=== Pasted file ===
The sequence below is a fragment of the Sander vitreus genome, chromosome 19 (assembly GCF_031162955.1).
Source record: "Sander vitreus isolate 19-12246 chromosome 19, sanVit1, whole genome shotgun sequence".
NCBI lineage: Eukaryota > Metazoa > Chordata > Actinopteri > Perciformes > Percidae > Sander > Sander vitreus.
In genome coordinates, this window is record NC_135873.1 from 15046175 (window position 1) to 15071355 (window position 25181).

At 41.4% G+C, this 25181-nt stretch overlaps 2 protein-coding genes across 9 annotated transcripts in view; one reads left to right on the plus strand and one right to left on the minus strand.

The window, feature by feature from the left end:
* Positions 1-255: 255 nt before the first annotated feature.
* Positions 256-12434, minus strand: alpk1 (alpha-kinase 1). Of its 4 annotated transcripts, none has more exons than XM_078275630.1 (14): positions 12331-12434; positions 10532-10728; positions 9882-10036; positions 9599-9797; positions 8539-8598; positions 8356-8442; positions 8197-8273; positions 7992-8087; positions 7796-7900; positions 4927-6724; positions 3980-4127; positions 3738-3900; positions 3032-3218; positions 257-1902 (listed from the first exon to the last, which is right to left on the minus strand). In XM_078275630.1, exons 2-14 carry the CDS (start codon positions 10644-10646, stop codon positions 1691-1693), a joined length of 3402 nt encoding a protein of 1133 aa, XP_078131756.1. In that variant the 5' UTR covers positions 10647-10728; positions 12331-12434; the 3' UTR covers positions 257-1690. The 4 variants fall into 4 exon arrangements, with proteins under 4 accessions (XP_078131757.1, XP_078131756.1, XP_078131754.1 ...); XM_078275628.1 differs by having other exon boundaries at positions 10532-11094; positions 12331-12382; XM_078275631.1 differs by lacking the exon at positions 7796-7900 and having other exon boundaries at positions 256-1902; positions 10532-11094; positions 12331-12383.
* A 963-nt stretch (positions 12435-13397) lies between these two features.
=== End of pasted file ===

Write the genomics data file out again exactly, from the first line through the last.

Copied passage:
The sequence below is a fragment of the Sander vitreus genome, chromosome 19 (assembly GCF_031162955.1).
Source record: "Sander vitreus isolate 19-12246 chromosome 19, sanVit1, whole genome shotgun sequence".
NCBI lineage: Eukaryota > Metazoa > Chordata > Actinopteri > Perciformes > Percidae > Sander > Sander vitreus.
In genome coordinates, this window is record NC_135873.1 from 15046175 (window position 1) to 15071355 (window position 25181).

At 41.4% G+C, this 25181-nt stretch overlaps 2 protein-coding genes across 9 annotated transcripts in view; one reads left to right on the plus strand and one right to left on the minus strand.

The window, feature by feature from the left end:
* Positions 1-255: 255 nt before the first annotated feature.
* Positions 256-12434, minus strand: alpk1 (alpha-kinase 1). Of its 4 annotated transcripts, none has more exons than XM_078275630.1 (14): positions 12331-12434; positions 10532-10728; positions 9882-10036; positions 9599-9797; positions 8539-8598; positions 8356-8442; positions 8197-8273; positions 7992-8087; positions 7796-7900; positions 4927-6724; positions 3980-4127; positions 3738-3900; positions 3032-3218; positions 257-1902 (listed from the first exon to the last, which is right to left on the minus strand). In XM_078275630.1, exons 2-14 carry the CDS (start codon positions 10644-10646, stop codon positions 1691-1693), a joined length of 3402 nt encoding a protein of 1133 aa, XP_078131756.1. In that variant the 5' UTR covers positions 10647-10728; positions 12331-12434; the 3' UTR covers positions 257-1690. The 4 variants fall into 4 exon arrangements, with proteins under 4 accessions (XP_078131757.1, XP_078131756.1, XP_078131754.1 ...); XM_078275628.1 differs by having other exon boundaries at positions 10532-11094; positions 12331-12382; XM_078275631.1 differs by lacking the exon at positions 7796-7900 and having other exon boundaries at positions 256-1902; positions 10532-11094; positions 12331-12383.
* A 963-nt stretch (positions 12435-13397) lies between these two features.